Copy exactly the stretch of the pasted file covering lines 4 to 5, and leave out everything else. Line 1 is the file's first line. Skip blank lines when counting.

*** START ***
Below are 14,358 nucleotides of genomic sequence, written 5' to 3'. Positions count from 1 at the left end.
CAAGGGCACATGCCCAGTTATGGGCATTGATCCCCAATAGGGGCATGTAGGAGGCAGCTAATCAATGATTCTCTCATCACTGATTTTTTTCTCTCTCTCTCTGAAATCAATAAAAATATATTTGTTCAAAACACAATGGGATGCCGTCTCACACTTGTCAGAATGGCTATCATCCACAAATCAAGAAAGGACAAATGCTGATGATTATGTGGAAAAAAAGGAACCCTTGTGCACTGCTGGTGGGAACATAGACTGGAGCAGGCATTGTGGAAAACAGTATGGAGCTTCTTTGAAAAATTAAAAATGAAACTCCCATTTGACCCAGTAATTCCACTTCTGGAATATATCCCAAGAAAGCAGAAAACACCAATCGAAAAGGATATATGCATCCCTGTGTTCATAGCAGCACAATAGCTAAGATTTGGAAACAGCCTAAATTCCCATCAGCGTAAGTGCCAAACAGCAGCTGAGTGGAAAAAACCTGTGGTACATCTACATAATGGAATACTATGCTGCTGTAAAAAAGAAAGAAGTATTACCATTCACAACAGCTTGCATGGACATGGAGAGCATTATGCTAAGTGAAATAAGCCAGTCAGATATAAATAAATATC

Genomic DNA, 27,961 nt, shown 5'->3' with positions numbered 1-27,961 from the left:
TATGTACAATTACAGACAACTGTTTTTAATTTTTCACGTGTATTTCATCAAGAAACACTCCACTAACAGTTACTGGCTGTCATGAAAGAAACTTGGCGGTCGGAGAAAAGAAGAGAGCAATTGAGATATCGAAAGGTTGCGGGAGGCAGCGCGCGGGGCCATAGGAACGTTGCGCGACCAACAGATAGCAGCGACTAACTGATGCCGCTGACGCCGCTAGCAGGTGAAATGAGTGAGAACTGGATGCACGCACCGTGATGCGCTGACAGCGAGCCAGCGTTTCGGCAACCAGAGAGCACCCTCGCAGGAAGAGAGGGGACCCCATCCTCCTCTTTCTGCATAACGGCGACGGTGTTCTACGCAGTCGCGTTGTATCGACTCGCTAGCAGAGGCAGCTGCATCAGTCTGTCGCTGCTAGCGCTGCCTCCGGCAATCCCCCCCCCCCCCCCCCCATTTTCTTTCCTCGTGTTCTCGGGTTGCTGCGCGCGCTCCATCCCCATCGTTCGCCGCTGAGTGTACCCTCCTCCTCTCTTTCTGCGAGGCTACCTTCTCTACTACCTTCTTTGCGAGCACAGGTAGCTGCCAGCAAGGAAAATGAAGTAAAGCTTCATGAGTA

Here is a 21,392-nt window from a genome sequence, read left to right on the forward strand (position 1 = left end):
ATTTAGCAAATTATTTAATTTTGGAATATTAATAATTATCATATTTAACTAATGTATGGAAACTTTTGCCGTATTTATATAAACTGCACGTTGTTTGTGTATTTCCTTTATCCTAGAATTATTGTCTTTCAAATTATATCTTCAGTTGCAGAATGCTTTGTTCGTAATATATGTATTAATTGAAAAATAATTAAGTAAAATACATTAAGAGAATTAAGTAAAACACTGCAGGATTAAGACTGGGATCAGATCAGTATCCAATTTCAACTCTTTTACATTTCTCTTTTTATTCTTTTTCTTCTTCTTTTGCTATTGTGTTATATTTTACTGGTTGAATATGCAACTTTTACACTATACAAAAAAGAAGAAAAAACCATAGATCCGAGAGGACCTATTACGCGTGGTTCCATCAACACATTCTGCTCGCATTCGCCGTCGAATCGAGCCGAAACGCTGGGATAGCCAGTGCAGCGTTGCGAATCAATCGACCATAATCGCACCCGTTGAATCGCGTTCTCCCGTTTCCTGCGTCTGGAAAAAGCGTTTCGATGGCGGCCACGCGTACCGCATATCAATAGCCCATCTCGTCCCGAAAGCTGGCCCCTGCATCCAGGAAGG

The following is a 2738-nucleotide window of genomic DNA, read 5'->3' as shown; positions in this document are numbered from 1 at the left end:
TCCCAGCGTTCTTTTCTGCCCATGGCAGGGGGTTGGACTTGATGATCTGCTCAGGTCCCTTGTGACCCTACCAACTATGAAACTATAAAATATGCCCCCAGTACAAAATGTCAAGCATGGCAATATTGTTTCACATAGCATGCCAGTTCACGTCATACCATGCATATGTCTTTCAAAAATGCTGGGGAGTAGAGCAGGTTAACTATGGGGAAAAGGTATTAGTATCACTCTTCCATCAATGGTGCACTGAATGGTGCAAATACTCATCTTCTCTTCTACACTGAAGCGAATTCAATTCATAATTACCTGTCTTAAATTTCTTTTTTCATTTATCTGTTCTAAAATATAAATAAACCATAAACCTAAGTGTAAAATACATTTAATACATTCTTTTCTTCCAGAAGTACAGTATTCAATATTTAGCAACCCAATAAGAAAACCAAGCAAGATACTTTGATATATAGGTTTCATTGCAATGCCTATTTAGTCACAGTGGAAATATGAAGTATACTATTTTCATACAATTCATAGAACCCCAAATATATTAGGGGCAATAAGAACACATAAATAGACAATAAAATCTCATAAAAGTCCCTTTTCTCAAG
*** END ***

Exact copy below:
TATGTACAATTACAGACAACTGTTTTTAATTTTTCACGTGTATTTCATCAAGAAACACTCCACTAACAGTTACTGGCTGTCATGAAAGAAACTTGGCGGTCGGAGAAAAGAAGAGAGCAATTGAGATATCGAAAGGTTGCGGGAGGCAGCGCGCGGGGCCATAGGAACGTTGCGCGACCAACAGATAGCAGCGACTAACTGATGCCGCTGACGCCGCTAGCAGGTGAAATGAGTGAGAACTGGATGCACGCACCGTGATGCGCTGACAGCGAGCCAGCGTTTCGGCAACCAGAGAGCACCCTCGCAGGAAGAGAGGGGACCCCATCCTCCTCTTTCTGCATAACGGCGACGGTGTTCTACGCAGTCGCGTTGTATCGACTCGCTAGCAGAGGCAGCTGCATCAGTCTGTCGCTGCTAGCGCTGCCTCCGGCAATCCCCCCCCCCCCCCCCCCATTTTCTTTCCTCGTGTTCTCGGGTTGCTGCGCGCGCTCCATCCCCATCGTTCGCCGCTGAGTGTACCCTCCTCCTCTCTTTCTGCGAGGCTACCTTCTCTACTACCTTCTTTGCGAGCACAGGTAGCTGCCAGCAAGGAAAATGAAGTAAAGCTTCATGAGTA

Here is a 21,392-nt window from a genome sequence, read left to right on the forward strand (position 1 = left end):